Do herbal remedies work? In the eyes of many doctors, they certainly have more credibility than other alternative treatments, not least because so many successful drugs derive from them. Digoxin, used to treat heart disease, originated from foxgloves; morphine, a powerful analgesic, came from the opium poppy. Ephedrine, a decongestant and bronchodilator, is a constituent of the Chinese herb ma huang, while taxol, used in the treatment of breast and ovarian cancer, is derived from the needles and twigs of the European yew.
But isolating the active ingredient in a plant and producing a synthetic version in the lab is a far cry from the approach of the traditional herbalist, who would argue that the whole plant - sometimes several plants - has to be used in a remedy to protect against harmful side effects. The active ingredient of willowbark, for instance, is salicylic acid - the herbal equivalent of aspirin. Willowbark acts in the same way as aspirin but because it contains other substances which are natural protectors of the stomach lining it does not irritate the stomach (which may be crucial if you have a sensitive stomach and suffer from chronic arthritis but not so vital if you simply want to zap a raging headache).
Like other alternative practitioners, herbalists tend to take the holistic approach - definitely part of the attraction, if you see nothing more of your GP than the time it takes to write a prescription - and believe that their job is to promote the body's capacity for self-healing. For a fee which can range from pounds 20 to pounds 50, they normally spend the best part of an hour discussing factors such as lifestyle, diet and relationships before making up the remedy: in European herbalism, this normally comes in the form of a tincture, in which the herbs are steeped in alcohol for two weeks and the liquid then strained. Although herbs bought over the counter are sold as food supplements, herbalists are allowed to prescribe under the1968 Medicines Act.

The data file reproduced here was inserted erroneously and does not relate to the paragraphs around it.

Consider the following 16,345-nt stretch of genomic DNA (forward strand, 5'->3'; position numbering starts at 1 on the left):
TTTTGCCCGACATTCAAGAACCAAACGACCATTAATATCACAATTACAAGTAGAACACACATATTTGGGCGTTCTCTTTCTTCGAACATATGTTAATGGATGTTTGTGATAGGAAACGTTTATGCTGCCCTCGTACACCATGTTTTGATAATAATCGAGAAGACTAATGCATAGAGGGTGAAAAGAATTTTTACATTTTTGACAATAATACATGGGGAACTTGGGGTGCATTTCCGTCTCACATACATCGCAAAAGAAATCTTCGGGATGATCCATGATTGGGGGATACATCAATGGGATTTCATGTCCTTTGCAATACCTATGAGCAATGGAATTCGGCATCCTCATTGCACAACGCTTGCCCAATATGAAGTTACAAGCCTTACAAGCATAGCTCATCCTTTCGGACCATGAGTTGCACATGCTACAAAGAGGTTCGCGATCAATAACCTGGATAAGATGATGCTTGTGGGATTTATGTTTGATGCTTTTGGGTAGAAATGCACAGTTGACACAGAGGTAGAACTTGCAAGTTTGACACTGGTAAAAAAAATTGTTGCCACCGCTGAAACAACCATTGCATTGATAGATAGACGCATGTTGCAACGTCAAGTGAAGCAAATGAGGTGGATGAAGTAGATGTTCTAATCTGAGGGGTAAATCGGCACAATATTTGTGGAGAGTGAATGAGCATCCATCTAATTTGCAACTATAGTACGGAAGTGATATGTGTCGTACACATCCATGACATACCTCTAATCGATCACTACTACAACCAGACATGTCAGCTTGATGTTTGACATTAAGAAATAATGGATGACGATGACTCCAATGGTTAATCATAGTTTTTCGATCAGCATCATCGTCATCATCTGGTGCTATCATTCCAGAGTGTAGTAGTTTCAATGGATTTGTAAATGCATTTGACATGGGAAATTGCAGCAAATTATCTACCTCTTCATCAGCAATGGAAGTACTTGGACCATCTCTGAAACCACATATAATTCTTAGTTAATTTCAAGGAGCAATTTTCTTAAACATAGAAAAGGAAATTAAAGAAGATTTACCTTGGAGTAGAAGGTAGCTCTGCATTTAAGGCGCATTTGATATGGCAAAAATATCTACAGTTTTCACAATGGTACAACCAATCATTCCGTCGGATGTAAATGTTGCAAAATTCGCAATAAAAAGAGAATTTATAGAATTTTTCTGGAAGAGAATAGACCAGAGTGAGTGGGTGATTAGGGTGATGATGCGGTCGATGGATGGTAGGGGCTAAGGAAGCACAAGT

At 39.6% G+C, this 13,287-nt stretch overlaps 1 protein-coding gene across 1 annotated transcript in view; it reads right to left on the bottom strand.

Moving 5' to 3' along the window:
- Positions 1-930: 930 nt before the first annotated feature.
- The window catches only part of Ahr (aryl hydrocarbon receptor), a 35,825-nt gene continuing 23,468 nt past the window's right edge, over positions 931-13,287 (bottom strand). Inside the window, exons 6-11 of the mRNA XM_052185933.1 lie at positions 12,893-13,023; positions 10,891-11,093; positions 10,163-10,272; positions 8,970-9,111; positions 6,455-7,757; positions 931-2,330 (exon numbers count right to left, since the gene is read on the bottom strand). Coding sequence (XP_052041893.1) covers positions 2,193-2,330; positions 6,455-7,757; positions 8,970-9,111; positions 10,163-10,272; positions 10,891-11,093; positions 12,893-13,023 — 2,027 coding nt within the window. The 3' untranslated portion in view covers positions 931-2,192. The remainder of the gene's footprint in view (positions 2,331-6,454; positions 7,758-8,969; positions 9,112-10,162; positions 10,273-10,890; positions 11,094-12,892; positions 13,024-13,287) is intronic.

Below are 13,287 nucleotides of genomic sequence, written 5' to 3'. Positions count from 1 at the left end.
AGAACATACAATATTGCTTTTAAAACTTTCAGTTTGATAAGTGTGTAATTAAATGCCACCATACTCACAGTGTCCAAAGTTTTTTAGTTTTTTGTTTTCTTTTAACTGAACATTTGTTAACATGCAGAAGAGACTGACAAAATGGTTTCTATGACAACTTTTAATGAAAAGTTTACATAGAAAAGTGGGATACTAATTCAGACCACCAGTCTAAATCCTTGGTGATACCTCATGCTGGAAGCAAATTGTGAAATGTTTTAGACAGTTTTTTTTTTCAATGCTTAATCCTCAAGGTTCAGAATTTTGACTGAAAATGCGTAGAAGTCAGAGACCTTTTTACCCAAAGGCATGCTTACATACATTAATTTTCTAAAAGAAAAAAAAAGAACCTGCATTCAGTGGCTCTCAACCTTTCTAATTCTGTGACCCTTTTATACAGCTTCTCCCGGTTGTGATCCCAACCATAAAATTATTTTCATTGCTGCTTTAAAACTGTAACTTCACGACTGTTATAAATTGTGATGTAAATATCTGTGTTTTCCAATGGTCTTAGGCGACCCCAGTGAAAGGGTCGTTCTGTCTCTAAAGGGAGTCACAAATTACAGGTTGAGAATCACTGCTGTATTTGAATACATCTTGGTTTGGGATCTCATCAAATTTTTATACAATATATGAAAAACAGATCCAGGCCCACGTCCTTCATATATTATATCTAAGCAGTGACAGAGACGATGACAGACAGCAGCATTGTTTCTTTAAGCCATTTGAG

There seems little doubt that some of these remedies are effective. In Germany, where herbal treatments are more part of mainstream medicine, rigorous scientific trials have found St John's Wort, or hypericum, to be effective as an anti-depressant - without the side effects of orthodox drugs - while gingko biloba (the latest wonder herb) has been found to improve blood flow to the nervous system and is taken to help prevent strokes and dementia. Even in Britain where attitudes are more sceptical, evening primrose oil now has a medical licence for the treatment of breast pain, and trials of Chinese herbal medicine have found it effective for the treatment of eczema in children.
Herbal medicine will probably best suit those who have chronic ailments such asmigraine, arthritis, skin disorders and digestive problems. But although they are promoted as more gentle than orthodox drugs, some herbs can have toxic side effects: comfrey, used to treat gastric ulcers, has been linked to liver damage. There is particular concern about Chinese herbal medicine: the lack of quality control over imports and "cowboy" practitioners are resulting in harmful, sometimes lethal side effects. Herbs should not be used in conjunction with orthodox drugs unless a qualified herbalist or GP is consulted; pregnant women should take particular care.
For a list of qualified practitioners, telephone the National Institute of Medical Herbalists, on 01392 426022, or the Register of Chinese Herbal medicine, 0181 834 6229. For coughs and colds, try grated fresh ginger, which encourages sweating; and for cuts and grazes, calendula or marigold cream, both natural antisepticsnReuse content